When I asked my doctors, of all types, about taking the Vitamin B12 methylcobalamin, not one (even my naturopathic physician) was familiar with the studies at the time. They all said exactly the same thing when I asked if I should take it though. “It can’t hurt”.
Well, it didn’t hurt, and it helped more than anything else.
Botox for Migraines – Another treatment I tried was Botox for migraines. I’ll say right off, it did help some. It didn’t make it so I could just “have a life”, as I still had to avoid my triggers. What it did do was make it so that when I was not specifically triggered I felt some better. It also made it so when I was exposed to a trigger it would take more to create symptoms, and those symptoms would not last as long.
The treatment was expensive. I had excellent medical insurance coverage in Canada so I didn’t end up paying much out of pocket, but that is a consideration for some people in many parts of the world. My treatments would have been about $1,500 US every 3 months if I did not have medical insurance.
HBOT, or Hyperbaric Oxygen Therapy is another treatment that I underwent. Research shows it is especially helpful for PTSD associated with mTBI. HBOT is a simple, non-invasive and painless treatment that enhances your body’s natural healing process. Basically you inhale 100% oxygen in a pressurised total body chamber. This is the same treatment system used for divers with “the bends” or decompression sickness. MPR magazine reported the reduction in symptoms of PTSD and mTBI based on research. Finally by 2017, somewhat after I took my treatments, the VA in the United States decided to provide HBOT treatments for some veterans with chronic PTSD.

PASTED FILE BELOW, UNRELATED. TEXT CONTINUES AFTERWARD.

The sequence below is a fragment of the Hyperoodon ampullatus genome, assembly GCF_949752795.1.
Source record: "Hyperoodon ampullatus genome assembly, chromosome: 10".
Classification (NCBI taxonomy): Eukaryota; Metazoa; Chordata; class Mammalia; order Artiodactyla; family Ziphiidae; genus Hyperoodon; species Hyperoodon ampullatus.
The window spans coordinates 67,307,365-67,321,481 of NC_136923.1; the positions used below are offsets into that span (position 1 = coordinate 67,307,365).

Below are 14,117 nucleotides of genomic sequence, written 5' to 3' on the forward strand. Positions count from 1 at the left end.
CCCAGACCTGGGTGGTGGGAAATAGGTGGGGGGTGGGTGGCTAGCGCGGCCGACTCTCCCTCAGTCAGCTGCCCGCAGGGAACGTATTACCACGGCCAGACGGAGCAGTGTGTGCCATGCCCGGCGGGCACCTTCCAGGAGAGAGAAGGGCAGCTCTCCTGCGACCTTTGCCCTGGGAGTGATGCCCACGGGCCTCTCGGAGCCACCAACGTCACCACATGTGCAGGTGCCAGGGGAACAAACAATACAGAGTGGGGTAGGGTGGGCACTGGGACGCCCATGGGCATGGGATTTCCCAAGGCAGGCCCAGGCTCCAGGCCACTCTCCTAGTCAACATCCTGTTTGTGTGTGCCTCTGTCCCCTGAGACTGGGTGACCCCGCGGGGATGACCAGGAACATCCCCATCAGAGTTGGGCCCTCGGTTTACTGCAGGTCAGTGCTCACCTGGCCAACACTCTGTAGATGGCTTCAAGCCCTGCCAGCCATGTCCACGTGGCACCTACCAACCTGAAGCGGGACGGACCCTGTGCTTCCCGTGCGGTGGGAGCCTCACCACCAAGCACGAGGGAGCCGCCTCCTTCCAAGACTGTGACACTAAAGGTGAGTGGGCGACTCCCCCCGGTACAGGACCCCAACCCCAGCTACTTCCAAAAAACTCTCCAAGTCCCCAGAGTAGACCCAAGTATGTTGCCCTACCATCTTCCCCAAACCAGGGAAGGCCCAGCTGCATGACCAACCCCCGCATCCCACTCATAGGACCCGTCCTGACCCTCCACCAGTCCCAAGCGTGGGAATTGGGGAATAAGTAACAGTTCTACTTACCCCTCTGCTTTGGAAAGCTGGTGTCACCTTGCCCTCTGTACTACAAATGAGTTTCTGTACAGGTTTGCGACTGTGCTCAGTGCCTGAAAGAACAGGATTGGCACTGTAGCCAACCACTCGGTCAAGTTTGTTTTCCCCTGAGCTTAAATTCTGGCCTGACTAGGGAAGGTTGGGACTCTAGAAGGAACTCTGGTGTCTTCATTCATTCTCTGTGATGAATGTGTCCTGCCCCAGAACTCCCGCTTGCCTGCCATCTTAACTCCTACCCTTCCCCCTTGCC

I had 40 HBOT sessions, 2 or 3 a week over several weeks. The important thing about HBOT is that it doesn’t matter how long ago the injury to the brain was. The fact that the injury hasn’t healed is the critical factor. By providing the injury site with huge amounts of oxygen, any cells that can be healed, will be healed. It is therefore important to complete the entire 40 sessions, or however many are recommended by your HBOT healthcare provider.
There are other treatments such as chiropractic, massage, acupuncture and anti- convulsants that have helped me some. I suspect these are more readily available and more widely known so I have not described them here. If you have not tried these other treatments, do so.
There is no way to know how much healing is possible from a neurological and/or psychological injury like PTSD or mTBI. There is also no way to know which treatment will be key. Keep taking another step toward recovery. It is worth it.
This article is based on the real-life experiences of Joan, a Toronto, Canada based resident.